My name is: Sarah McLean.
I’m known for being: a meditation and mindfulness expert. I always believed, as Ralph Waldo Emerson did, that there was a “soul of the whole.” I grew up in Massachusetts and consider myself an American transcendentalist, devoting much of my life in search of this “wholeness.” In 1989, I discovered what I was looking for through meditation. It’s that which is looking through my eyes; it’s inside myself. It’s inside you, too. You, and I, and all of creation, are an expression of the whole—it’s the field of love that underlies everything.
I’ve been a sincere student of meditation since 1989, first diving in as a resident at a Transcendental Meditation community in Lancaster, Massachusetts, then moving into an ashram in South India for six month and returning to the States as a resident in a remote Zen Buddhist monastery. I also served as the education director for Deepak Chopra’s Mind Body Center in California and later as the education director at Byron Katie’s the School for the Work. I now live and work in Sedona, Arizona, and have been teaching meditation and mindfulness for over 20 years. I run a meditation center and am the director of the Meditation Teacher Academy® with offices in Sedona, Arizona, and County Cork, Ireland. My latest book release is The Power of Attention: Awaken to Love and its Unlimited Potential with Meditation. I love to facilitate retreats at my center and for the Chopra Center, Esalen Institute, 1440 Multiversity, Art of Living Retreat Center, and many world-class destinations.
I’m hosting a retreat called: The Power of Attention on September 8-10. Guests can register for the Power of Attention Retreat here. Or call (828) 263-4910. The event is open to anyone with any level of meditation experience.
It’s located at: at the Art of Living Retreat Center in Boone, North Carolina.
I was drawn to this destination because: of the immediate immersion into nature and the mountainous vistas. In addition, there’s something special about leading retreats in a meditation community. It’s a community with purpose, run by those who make meditation and spiritual values a priority. And I appreciate that.
This retreat is special because: The Art of Living Retreat Center is designed to provide a destination where everyone can reawaken true human value—compassion, love, togetherness, joy, harmony. Those at the center hope to provide programs which unite people from all walks of life in the spirit of wisdom, celebration, and service to the world. I love to teach people how to harness the power of attention. It’s so subtle that people take it for granted, and don’t recognize the enormous power their attention offers and its ability to affect and transform all areas of their life.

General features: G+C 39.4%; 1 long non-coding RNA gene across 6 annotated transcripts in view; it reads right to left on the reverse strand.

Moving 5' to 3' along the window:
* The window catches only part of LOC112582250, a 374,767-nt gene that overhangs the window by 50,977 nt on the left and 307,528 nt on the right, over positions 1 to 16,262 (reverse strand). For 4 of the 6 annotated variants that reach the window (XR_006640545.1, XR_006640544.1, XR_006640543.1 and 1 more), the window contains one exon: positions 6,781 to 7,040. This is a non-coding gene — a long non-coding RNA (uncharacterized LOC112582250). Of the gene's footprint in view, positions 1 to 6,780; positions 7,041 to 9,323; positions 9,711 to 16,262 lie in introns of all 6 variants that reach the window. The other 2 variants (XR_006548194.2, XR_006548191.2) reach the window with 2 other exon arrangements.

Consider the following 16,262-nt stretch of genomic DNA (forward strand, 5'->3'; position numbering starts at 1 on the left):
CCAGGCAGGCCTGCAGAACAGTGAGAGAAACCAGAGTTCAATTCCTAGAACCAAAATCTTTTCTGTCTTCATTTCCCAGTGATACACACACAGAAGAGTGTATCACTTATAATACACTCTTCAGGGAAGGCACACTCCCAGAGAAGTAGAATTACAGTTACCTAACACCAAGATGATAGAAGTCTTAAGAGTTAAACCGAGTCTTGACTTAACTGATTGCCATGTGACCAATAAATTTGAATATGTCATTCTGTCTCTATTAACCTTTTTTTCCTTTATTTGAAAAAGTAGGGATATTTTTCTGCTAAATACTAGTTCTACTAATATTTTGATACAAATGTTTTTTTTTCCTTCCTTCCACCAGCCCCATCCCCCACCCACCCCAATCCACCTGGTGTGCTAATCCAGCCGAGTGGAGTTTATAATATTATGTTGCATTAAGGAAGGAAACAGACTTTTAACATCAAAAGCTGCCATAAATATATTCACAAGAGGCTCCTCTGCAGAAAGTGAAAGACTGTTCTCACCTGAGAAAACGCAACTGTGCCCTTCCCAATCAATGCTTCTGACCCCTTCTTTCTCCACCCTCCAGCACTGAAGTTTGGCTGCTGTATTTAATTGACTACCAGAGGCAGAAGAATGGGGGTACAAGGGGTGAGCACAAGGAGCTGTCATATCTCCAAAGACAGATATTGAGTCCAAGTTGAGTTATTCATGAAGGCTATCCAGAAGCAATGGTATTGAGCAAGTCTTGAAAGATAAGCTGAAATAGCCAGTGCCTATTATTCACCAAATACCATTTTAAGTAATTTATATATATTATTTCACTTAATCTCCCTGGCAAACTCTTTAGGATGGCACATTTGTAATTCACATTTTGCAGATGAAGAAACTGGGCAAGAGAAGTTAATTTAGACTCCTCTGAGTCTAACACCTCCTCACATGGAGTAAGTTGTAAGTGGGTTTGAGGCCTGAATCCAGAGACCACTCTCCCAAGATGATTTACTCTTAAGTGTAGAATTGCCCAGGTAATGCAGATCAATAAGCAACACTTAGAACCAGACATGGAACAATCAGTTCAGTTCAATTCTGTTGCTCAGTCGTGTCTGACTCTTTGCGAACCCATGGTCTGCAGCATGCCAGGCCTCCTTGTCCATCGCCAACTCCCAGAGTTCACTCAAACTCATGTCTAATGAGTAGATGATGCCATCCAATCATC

At the Power of Attention retreat, I will guide attendees on a journey to increase their understanding of the value of attention, what I consider a superpower. I will show them the importance of reclaiming their ability to pay attention on purpose to what matters most to them in order to live a more fulfilling, love-filled, purposeful life. And we’ll dive deep into meditation and mindfulness practices that they can take home and work with.
One thing you can’t miss is: the “aha” moments you’ll experience while working with your attention and accessing the state of transcendence, connecting with the soul of the whole, the power and source of your attention.
Your body will thank you because: you’ll get to go analog and get the deepest rest and rejuvenation you need. You’ll be nourished by fantastic food, company, and meditations in the natural beauty of the North Carolina Mountains. It’s the perfect touchstone for remembering you are a human being, not a human doing.
I never retreat without bringing: my favorite journal and pen. That way, I can record my “aha” moments and the soulful commitments I’ve made to myself on the retreat. I love to reflect back on those when I am stressed or feeling off-center by the weight of my to-do lists.
Retreating is part of my process because: I spent many, many years on retreat in various contemplative communities and it has changed the course of my life. My values first of kindness, compassion, conscience, and service are always in the forefront of my life. I want to offer the opportunity for everyone to do the same. No, you don’t have to go to India or live in a Zen Buddhist monastery, but you can find the place to call home inside you.